The report quoted from a TW letter to Waltham Forest Council in April 2004 which declared, “Thames Water has over the years supplied water at sufficiently high pressure to reach the top of the high-rise buildings in the London area. This was beyond the pressures required by the Law governing the levels of service that Thames Water had to provide. The high pressures have contributed to increased rates of leakage in the water supply network and Thames Water can reduce leakage in the water network by reducing pressure to the levels required by law.”
In March 2005, the London Assembly Health and Public Services Committee repeated councils’ concerns in a report called “Under pressure.” In a section titled “Impact on the Fire Service,” it says that the London Fire & Emergency Planning Authority (LFEPA) was “concerned that lower water pressure could make ineffective water sprinklers and also fire hydrants.
“A National Guidance Document on the Provision of Water for Firefighting (agreed between the Local Government Association and Water UK in 2002) sets out guidance for water flow rates for fire-fighting in a range of situations. We understand from LFEPA that Thames Water has so far refused to commit to the guidance rates.”
In 2006, the London Councils Housing Directors Group estimated approximately 657 council buildings would be affected by pressure reductions, 48 of them owned by Kensington and Chelsea Council, which was responsible for Grenfell Tower.
There is no record in the public domain of Kensington and Chelsea’s response to these concerns or whether Grenfell Tower was one of the 48 buildings identified.
In neighbouring Westminster City Council, almost a decade later, the council was still in dispute with Thames Water. A report produced by the council’s housing arm, CityWest Homes, in April 2015, revealed that Thames Water had offered to pay the full cost of installing pumps in high rise buildings, but the council would not do so because “accepting Thames Water’s offer at these premises will incur future maintenance, running and replacement costs.”
The report complained, “Meanwhile, it is obvious that after more than 10 years of supply failures through reducing pressures, Thames Water remains in denial of its domestic supply obligations and is ready to blame the City Council and CityWest Homes for not installing pumps to safeguard properties requiring a street pressure of more than 1 bar.”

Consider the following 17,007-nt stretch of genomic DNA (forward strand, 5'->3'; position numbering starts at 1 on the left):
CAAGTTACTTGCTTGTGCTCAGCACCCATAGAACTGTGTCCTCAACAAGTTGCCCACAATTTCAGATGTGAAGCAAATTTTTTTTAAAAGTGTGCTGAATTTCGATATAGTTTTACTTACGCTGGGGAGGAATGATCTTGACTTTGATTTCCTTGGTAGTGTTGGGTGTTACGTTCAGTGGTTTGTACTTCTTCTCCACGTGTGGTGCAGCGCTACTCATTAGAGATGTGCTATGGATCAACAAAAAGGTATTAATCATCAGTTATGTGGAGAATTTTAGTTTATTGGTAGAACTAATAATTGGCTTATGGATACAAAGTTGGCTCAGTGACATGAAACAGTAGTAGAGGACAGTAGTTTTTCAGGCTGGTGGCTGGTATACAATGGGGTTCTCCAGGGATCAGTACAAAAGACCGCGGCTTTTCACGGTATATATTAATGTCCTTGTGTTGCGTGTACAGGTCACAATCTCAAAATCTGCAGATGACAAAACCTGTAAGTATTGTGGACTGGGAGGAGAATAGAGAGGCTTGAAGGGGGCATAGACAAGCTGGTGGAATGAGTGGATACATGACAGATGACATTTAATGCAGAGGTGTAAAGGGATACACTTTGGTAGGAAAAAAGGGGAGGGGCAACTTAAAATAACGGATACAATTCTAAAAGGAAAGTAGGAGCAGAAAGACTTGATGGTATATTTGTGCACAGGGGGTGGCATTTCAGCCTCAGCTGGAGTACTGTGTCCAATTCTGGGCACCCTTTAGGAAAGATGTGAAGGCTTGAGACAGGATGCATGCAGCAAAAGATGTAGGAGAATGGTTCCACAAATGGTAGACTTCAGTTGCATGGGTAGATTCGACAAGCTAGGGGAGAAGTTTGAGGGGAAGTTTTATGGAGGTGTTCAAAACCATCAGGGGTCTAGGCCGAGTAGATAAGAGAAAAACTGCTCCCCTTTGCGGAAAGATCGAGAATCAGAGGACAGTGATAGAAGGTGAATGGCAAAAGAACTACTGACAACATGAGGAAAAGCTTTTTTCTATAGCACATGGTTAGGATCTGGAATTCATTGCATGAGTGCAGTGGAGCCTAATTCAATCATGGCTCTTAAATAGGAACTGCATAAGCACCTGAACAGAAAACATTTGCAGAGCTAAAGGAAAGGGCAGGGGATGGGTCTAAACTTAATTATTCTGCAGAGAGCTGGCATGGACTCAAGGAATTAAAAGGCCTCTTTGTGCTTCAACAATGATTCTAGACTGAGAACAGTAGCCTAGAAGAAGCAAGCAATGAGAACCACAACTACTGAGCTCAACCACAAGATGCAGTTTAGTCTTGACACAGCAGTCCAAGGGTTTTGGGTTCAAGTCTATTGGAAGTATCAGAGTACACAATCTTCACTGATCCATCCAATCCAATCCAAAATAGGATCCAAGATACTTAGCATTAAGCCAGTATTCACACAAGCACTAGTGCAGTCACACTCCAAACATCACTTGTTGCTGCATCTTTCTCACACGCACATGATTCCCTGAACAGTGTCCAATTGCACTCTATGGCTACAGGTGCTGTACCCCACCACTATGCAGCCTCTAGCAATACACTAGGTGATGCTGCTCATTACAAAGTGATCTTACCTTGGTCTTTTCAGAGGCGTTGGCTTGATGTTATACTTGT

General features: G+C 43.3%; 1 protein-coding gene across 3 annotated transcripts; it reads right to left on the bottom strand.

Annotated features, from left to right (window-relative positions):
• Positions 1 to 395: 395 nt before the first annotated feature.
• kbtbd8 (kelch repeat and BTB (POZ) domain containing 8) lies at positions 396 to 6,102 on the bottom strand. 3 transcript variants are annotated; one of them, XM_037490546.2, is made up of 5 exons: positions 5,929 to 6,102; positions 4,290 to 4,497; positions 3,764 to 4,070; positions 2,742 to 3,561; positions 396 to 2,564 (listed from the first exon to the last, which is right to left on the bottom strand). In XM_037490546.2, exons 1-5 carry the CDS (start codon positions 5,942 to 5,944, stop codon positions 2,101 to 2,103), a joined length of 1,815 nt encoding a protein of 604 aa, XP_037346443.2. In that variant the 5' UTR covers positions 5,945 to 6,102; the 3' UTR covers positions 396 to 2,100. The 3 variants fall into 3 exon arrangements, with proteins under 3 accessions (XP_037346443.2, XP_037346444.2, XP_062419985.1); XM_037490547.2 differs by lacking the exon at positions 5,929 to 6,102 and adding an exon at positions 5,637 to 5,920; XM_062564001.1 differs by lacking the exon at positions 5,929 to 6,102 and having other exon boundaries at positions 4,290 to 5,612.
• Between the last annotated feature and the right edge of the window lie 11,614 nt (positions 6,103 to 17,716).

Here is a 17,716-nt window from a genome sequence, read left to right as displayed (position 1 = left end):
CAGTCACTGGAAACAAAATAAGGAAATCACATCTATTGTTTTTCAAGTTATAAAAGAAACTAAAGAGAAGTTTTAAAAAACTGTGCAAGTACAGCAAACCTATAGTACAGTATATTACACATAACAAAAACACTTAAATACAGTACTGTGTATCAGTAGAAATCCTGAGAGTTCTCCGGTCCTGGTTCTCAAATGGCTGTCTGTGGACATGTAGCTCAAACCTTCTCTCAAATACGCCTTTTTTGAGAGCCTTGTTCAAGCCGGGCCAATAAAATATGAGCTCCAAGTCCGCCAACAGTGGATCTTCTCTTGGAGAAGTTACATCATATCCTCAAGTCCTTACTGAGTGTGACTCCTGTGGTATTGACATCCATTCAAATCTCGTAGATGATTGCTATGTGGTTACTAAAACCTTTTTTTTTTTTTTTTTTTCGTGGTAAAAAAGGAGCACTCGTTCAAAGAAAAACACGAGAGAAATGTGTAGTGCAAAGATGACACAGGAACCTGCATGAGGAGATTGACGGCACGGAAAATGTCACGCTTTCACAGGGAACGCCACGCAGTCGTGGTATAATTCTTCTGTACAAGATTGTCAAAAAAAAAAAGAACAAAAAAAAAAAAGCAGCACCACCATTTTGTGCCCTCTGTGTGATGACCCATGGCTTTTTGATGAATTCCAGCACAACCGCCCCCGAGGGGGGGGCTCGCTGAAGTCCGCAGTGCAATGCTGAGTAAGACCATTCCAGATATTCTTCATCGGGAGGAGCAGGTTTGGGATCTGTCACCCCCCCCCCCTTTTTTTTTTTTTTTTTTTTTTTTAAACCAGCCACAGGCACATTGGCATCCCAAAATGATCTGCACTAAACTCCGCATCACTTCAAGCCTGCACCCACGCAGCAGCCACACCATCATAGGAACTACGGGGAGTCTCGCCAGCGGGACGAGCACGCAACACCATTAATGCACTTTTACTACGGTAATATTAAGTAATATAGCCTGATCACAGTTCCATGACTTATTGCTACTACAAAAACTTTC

As the former TW worker explained, the shoehorning of the Kensington Academy, objected to by the Grenfell Action Group, into the small open space next to the tower block, and refurbishment of the adjoining Sports Centre, with its three new swimming pools, could have compromised the local water supply.
When the council first announced the Academy development, TW wrote to the planning department saying it should impose “a Grampian style condition” on the developers—the council itself and co-sponsors the Aldridge Foundation. The “Grampian condition” means developers have to investigate the effect of their development on the surrounding area and make improvement to infrastructure, if necessary, before they begin work on the site.
The likelihood that water pressure reductions contributed to the social murder at Grenfell Tower is a consequence of the privatisation and deregulation policies of successive Conservative and Labour governments. In 2006, the WSWS warned that the takeover of TW by the Australian Macquarie bank would lead to an even more aggressive pursuit of profit than that undertaken by its previous owners, RWE.
In March, Macquarie sold its last stake in TW, having extracted £1.16 billion in dividends between 2006 and 2015, paid virtually no corporation tax and loaded the company with debt—up from £3.6 billion in 2007 to £10.2 billion. The pension scheme is around £260 million in deficit.